IDDSI ExplainedDec 06, 2022
What is dysphagia?
Affecting approximately 8% of the world’s population, dysphagia is the medical term used to describe difficulty swallowing.
Dysphagia weakens the muscles and nerves that control the tongue and mouth, making it difficult for those affected to suck, swallow, chew, eat and even close their lips. When they do manage to swallow food or fluids, those suffering dysphagia often aspirate (when food and/or fluids go down their trachea rather than their oesophagus).
Most common amongst the elderly, dysphagia can look like:
- Food or drink getting stuck in the throat or going down the wrong way.
- Taking more than 30 minutes to finish a meal
- Coughing or clearing of the throat after eating or drinking
- Regular heartburn
- Shortness of breath while eating or drinking
- Specifically avoiding certain foods that are hard to swallow
- Getting chest infections with no explanation
Due to the difficulty and pain associated with swallowing, many suffering from dysphagia often also experience long-term health issues dehydration, malnutrition and pneumonia.
How is dysphagia treated?
Thankfully there are a number of methods that can be used to help treat dysphagia, including:
- Modifying the textures of foods or drinks
- Introducing new swallowing techniques
- Focusing on exercises to help the muscles and stimulate nerves – triggering the swallowing reflex
- Reducing stomach acid reflux through medication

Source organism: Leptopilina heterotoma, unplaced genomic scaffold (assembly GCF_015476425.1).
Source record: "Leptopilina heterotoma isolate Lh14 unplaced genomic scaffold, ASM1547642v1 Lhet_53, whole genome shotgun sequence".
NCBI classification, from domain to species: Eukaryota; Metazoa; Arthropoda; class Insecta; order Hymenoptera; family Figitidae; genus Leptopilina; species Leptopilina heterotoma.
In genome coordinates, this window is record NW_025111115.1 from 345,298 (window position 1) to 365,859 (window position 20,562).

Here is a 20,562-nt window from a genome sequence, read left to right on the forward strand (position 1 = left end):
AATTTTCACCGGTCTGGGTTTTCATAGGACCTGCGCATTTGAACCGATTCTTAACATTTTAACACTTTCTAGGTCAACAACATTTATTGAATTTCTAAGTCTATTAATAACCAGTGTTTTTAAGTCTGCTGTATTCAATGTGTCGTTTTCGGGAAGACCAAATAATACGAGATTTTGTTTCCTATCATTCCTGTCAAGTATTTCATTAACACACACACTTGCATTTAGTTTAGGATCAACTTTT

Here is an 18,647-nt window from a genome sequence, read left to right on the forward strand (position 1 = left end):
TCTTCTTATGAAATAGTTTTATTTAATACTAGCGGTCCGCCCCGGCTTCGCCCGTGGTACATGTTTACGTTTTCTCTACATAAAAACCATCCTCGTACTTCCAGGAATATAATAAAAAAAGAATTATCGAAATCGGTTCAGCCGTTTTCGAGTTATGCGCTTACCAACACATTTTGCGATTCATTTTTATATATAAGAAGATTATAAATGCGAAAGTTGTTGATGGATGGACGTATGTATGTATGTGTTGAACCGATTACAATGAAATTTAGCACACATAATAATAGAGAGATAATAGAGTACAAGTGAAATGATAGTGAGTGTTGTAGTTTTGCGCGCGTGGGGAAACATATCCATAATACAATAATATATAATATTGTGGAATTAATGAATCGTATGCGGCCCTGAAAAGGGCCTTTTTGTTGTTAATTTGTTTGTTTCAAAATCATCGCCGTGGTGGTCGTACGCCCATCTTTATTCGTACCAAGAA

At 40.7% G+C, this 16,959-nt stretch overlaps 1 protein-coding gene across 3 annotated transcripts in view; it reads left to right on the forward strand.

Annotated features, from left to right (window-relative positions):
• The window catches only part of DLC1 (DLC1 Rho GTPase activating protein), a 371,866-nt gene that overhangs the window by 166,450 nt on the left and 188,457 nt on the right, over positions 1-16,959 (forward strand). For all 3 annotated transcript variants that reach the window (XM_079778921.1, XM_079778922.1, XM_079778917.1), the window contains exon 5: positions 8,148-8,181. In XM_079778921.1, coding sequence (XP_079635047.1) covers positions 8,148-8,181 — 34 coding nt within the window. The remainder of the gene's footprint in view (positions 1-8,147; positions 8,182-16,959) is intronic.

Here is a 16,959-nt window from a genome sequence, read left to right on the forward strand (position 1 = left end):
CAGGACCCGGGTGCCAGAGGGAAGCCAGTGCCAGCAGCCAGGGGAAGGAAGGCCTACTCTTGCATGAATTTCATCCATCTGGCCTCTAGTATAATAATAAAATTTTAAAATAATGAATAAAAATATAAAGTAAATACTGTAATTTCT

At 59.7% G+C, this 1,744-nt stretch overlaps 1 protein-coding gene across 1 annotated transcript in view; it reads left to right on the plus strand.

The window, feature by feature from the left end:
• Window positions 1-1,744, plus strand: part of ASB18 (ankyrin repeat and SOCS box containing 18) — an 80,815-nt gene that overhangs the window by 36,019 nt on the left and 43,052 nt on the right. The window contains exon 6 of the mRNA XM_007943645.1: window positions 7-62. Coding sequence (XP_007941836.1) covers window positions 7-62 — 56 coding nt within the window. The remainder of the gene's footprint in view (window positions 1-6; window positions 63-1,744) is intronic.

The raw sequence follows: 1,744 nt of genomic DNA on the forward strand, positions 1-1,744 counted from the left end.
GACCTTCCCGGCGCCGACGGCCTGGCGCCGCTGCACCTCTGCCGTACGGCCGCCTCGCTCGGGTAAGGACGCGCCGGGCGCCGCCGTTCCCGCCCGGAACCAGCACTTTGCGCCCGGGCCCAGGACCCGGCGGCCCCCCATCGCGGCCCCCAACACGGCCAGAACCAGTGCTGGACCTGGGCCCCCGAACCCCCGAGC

Healthcare professionals including doctors, speech pathologists, dietitians and occupational therapists should be consulted when treating dysphagia, to ensure the adjustments meet resident’s individual needs.
What is a texture-modified diet?
Following a texture-modified diet is one of the easiest and most direct ways to help treat those suffering from dysphagia.
A texture modified diet varies for person to person, depending on their individual needs. In essence however, the foods and fluids prepared by catering staff, chefs and cooks are adjusted in specific ways to produce a particular consistency or texture. Adjusting the consistency of each food makes it easier for those suffering from dysphagia to swallow, while reducing the risk of choking during meal times.
Each meal should be adjusted on a case-by-case basis so that it not only meets the individual’s unique dietary requirements but also nutrition requirements. Incorporating extra vitamins, protein and calcium into appealing and tasty texture-modified meals can be essential in ensuring those suffering dysphagia are receiving the nutrition they need to stay fit and healthy.
The IDDSI Framework
The simplest and most effective way to follow and prepare texture modified diets is by following the International Dysphagia Diet Standardisation Initiative (IDDSI guidelines). The IDDSI framework is a standard set of guidelines that describe texture-modified foods and thickened liquids globally.
It caters for those of all ages living with dysphagia including aged care and across different cultures. The framework consists of a continuum of 8 levels (0 - 7). Drinks are measured from levels 0 - 4 and foods are measured from levels 3 - 7.
These food and fluid modifications are a strategy used to help people with difficulties swallowing. Changing the thickness and texture allows people with dysphagia to enjoy their food and drink without complications all while receiving the required nutrients.